The abbey is the scene of every monarch’s coronation and where you’ll find the royal tombs. The Henry VII Chapel is simply stunning, one of the best examples of the Perpendicular Gothic style in the world.

You’ll need at least a couple hours to see the abbey properly. Definitely pay the small extra fee to go up into the Queen’s Gallery, which just opened in 2018.

Here’s my complete guide to visiting the abbey. Click here to pre-book a ticket to Westminster Abbey. You may also want to book a 2 hour private guided tour of the abbey to make sure you see everything.

view from the dome of St. Paul's Cathedral
view from the dome of St. Paul’s Cathedral

St. Paul’s Cathedral

There’s a lot to see at the swagged out St. Paul’s Cathedral. You’ll need an audio guide or a guided tour to do it justice. Climbing the steps and seeing the three famous galleries is also a must do.

If you are on a guided tour, ask about access to the secret spiral staircase in the bell tower. It’s a Harry Potter filming location.

Click here to purchase a ticket to visit St. Paul’s Cathedral. You also have free skip the line entry with the London Pass. You can also book a 3 hour private tour of St. Paul’s.

sculptures from the Parthenon
sculptures from the Parthenon

British Museum

The British Museum is massive, simply massive. It’s hard to digest in one visit. You may want to pick an area or two to cover and then go back for more.

The museum houses a breathtaking collection of over 8 million global objects, antiquities, and artifacts. It’s most renowned for housing the Parthenon Marbles, sculptures from the Acropolis in Athens.

This is not the museum to go to first thing in the morning. It will be crowded or overflowing with school groups. I recommend visiting after 3:00 pm.

Here’s my complete guide to the British Museum. You can book a 2 hour guided tour of the British Museum or a 2.5 hour private tour. You can even have afternoon tea at the museum or book a special guided tour for kids and families.

Buckingham Palace
Buckingham Palace

Buckingham Palace

I’m not the hugest fan of Buckingham Palace. There are many more impressive palaces in Europe. But I do like the Queen’s Gallery, which houses some wonderful pieces from the British Royal Collection.

If you are an ardent royalist, be sure to pre-book tickets for the 2 hour palace tour. If you want to see the 11:00 am Changing of the Guard, you’ll have to line up 1.5-2 hours early to get a good spot.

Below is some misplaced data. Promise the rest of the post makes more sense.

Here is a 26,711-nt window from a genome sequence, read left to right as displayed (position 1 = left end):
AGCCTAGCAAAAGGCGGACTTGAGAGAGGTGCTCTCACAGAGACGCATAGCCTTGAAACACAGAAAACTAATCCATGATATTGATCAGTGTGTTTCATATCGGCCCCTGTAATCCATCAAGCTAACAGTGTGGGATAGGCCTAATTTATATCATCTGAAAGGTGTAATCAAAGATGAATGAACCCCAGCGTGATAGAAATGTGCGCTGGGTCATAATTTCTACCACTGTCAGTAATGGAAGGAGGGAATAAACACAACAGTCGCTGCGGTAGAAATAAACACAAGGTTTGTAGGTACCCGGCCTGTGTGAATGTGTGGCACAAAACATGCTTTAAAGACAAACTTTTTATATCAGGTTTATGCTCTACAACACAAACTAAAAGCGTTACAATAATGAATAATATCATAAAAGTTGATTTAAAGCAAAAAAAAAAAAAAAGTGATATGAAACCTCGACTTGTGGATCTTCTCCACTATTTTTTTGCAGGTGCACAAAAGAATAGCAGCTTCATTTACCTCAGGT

If you don’t want to stand in the crowds for the Changing of the Guard, you can also see a similar changing of the guard at the Horse Guards Parade along Whitehall.

the White Tower at the Tower of London
the White Tower at the Tower of London

Tower of London

The Tower of London is one of the best castles in England, a must visit on any trip to London.

Built by William the Conqueror, the tower was the scene of some of the greatest events in English history. It’s where you can walk in the footsteps of monarchs from Richard I to Henry VIII.

The tower is definitely worth a few hours of your time. Here’s my complete guide to the Tower of London. If you loathe queues, you must purchase a ticket online in advance

For a more in depth experience, you may want to book a tour with an expert. I’ve taken this 3 hour guided tour and it was excellent. You can also take one of the free 45 minute Yeoman Warder tours.

the Roman Baths in Bath England
the Roman Baths in Bath England

25. Day Trips From London

If you are planning to visit other places outside London, I’ve written a detailed guide to the 30+ best day trips from London, with tips for visiting. You can get to these places by car, train, bus, or guided tour.

Taking the train is relatively painless. You can research fares and times online at Rail Europe and click on Brit Rail. Or go to Rail Co UK.

Enter your departing city and date, and you’ll get the full schedule. The further in advance you purchase your ticket, the cheaper it will be.

The train station is often just a short walk from your destination. But, if it’s too far to walk, you can hop in a cab. If one isn’t waiting at the station, you can dial the number of the local taxi cab company.

Always check the opening hours of an attraction you intend to visit on your day trip. The further afield from London you get, the more “flexible” are the hours.

Hever Castle, the childhood home of Anne Boleyn
Hever Castle, the childhood home of Anne Boleyn

You may show up to find an attraction closed, a church closed for mass, or an attraction with late opening hours. For example, if you’re a Tudor enthusiast wanting to visit Hever Castle, it doesn’t open until noon.

Sometimes, it’s easiest to just let someone else handle the transportation and ticket logistics. If so, here are some of the best guided day trip options from London that I recommend:

the pretty town of Canterbury
the pretty town of Canterbury

I hope you’ve enjoyed my must know tips for visiting England. You may enjoy these other England travel guides and resources:

If you need tips for visiting London, pin it for later.